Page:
Overheating the economy? Hardly. The U.S. economy was in low-gear at 1-2% growth for the last 8 years. Only this year are we likely to break 3% GDP growth again. Our historical post-WWII norm is 3-4%. The dynamic scoring of the bill shows perhaps a 0.5% GDP boost. So this "overheated economy" you characterize would actually be entirely average.
You are having a very common misconception. You have to compare growth rates in USD PPP absolut, not in percentage of GDP, if you want to compare growth in different times. So ~1.8% growth in 2017 is about as hard to get, and means as much, as 3% in 1990 and 3% in 2017 are about equivalent to 5% in 1990.
You may not know that, but even today supply is still a limiting factor and demand pull inflation is becoming a serious threat again. And that is a real killer for economies as it is inviting building up overcapacity, financed of course. You get into an oversupply situation, and that usually gets sorted out by companies going bankrupt, not being able to server their debt. We all remember how much fun mass default on credit is, right?
Lead times are already stretching, electronic components are running into shortage, even freaking passive resistors. Try sourcing tantalum core capacitors and you are looking at delivery next summer, some RAM/Flash chips have lead times between 6 and 12 month (!) by now, and that is with about double the prices from a year ago.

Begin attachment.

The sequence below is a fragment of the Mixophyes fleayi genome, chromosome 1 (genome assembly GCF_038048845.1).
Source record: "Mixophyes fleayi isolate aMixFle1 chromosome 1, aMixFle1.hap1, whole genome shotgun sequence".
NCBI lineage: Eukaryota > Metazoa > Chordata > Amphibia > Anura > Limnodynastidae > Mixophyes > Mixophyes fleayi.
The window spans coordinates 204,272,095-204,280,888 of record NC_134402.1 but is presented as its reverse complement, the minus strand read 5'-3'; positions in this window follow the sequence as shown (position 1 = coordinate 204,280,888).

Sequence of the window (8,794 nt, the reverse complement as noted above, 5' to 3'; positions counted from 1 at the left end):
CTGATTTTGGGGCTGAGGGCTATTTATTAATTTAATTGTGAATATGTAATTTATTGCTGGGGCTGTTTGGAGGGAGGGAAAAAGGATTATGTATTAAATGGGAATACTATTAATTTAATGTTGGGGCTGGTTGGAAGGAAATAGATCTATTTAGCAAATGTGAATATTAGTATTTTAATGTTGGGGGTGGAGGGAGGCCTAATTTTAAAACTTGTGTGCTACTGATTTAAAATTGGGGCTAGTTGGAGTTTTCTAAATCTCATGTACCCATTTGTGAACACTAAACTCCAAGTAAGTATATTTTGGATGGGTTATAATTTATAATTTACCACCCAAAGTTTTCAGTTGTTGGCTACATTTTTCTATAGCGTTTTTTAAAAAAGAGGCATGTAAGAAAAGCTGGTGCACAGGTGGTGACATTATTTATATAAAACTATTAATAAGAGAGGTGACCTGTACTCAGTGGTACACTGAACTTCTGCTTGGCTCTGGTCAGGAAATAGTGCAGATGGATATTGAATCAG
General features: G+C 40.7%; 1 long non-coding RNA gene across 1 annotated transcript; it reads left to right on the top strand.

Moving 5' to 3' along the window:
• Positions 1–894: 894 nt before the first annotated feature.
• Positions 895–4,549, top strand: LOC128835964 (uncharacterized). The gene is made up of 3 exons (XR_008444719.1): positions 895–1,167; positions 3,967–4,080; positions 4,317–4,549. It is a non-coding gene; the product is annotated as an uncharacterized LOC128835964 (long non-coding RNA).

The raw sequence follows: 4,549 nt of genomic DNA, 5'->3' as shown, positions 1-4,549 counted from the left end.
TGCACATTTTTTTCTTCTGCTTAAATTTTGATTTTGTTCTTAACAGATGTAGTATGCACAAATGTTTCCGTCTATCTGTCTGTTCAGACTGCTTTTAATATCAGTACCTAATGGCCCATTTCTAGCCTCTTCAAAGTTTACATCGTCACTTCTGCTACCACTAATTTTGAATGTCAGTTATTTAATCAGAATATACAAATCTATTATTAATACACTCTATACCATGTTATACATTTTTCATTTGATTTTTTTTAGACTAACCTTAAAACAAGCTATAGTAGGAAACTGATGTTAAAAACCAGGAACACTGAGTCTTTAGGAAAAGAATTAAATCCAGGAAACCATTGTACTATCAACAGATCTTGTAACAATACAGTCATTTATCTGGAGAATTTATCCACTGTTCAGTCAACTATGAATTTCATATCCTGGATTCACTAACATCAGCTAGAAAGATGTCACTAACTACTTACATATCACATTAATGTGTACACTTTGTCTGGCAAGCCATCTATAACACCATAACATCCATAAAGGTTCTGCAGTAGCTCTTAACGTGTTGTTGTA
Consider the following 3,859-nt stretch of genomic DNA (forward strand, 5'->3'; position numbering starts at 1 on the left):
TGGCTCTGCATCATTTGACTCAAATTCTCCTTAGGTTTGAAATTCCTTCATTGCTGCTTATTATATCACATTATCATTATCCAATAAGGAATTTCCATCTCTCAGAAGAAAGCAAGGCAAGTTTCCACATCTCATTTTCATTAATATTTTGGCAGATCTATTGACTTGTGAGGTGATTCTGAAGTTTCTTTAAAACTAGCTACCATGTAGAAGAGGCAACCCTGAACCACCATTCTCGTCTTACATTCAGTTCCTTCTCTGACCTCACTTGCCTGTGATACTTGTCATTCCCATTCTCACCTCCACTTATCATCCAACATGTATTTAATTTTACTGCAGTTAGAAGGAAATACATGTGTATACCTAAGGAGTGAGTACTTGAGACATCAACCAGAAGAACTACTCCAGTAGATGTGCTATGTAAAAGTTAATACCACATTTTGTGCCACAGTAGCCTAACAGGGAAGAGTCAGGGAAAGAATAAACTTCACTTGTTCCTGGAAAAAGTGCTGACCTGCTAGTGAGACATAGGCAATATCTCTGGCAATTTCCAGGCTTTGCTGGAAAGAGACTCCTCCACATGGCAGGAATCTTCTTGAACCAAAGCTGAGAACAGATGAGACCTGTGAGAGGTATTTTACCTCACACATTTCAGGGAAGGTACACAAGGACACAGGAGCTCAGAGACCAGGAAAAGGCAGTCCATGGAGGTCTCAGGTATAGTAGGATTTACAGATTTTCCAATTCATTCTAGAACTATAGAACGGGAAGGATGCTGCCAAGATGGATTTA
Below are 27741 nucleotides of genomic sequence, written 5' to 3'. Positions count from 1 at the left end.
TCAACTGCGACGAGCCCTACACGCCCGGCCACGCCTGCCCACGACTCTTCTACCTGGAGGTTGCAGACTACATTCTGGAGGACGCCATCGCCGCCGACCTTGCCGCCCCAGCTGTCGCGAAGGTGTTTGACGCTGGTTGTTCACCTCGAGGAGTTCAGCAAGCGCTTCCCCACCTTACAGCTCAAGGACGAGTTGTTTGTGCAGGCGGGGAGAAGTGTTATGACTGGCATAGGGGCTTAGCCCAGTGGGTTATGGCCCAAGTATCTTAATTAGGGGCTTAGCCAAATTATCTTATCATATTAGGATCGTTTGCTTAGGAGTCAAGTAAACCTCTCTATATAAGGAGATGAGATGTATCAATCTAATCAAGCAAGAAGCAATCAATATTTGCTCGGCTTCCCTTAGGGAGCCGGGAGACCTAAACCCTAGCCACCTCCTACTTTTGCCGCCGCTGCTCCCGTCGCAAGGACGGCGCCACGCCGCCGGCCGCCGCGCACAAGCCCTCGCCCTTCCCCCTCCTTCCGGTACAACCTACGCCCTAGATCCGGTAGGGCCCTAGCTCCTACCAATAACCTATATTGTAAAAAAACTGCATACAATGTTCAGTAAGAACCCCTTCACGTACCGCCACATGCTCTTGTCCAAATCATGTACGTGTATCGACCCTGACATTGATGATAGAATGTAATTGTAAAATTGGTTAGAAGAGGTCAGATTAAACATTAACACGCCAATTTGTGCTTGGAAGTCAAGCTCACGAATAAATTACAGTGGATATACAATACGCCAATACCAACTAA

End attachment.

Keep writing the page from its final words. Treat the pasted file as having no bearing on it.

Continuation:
For a modern high GDP per capita economy, overheating happens at very low growth rates, over 2% isn´t sustainable. A dead give away for a potential overheating situation is low unemployment close to or at full employment rate, and we are well pass that. The OECD considers 4 to 6.4% unemployment rates full employment, for the US, Germany and other comparable nations 5% can be safely assumed to fit that bill. If you adjust for demographic changes economic participation rates are pretty much topped out.
In short: The FED will, and will have to, wipe out any extra growth by that stimulus package by raising the interest rate, and the whole bill is simply taking up a trillion to 1.5 trillion USD in loans and give it to the rich. Poor and middle class people will have to pay for that in higher taxes and, for many small incomes probably more important, higher interest rates. And a much bigger share of their tax revenue will go towards the debt, the compound effects from growing debt and raising interest rates are killers, instead of services/infrastructure and so on.
All of the above is why no one outside of the treasury thinks the bill will have the effects the GOP claims, and that is pretty darn obvious by the simple fact that the department published an "analysis" of the tax plan, after having hundreds of people working on it for month (!), on a single page with plenty of apparently made up numbers, as there is no explanations how they got to them. Someone should try and get their internal working papers, that "analysis" is based, on via the Freedom of Information act, and i would bet a nice little Heineken Xmas edition Magnum bottle that those internal papers say exactly what other economists say: It will add to the debt and not stimulate further growth in any meaningful way.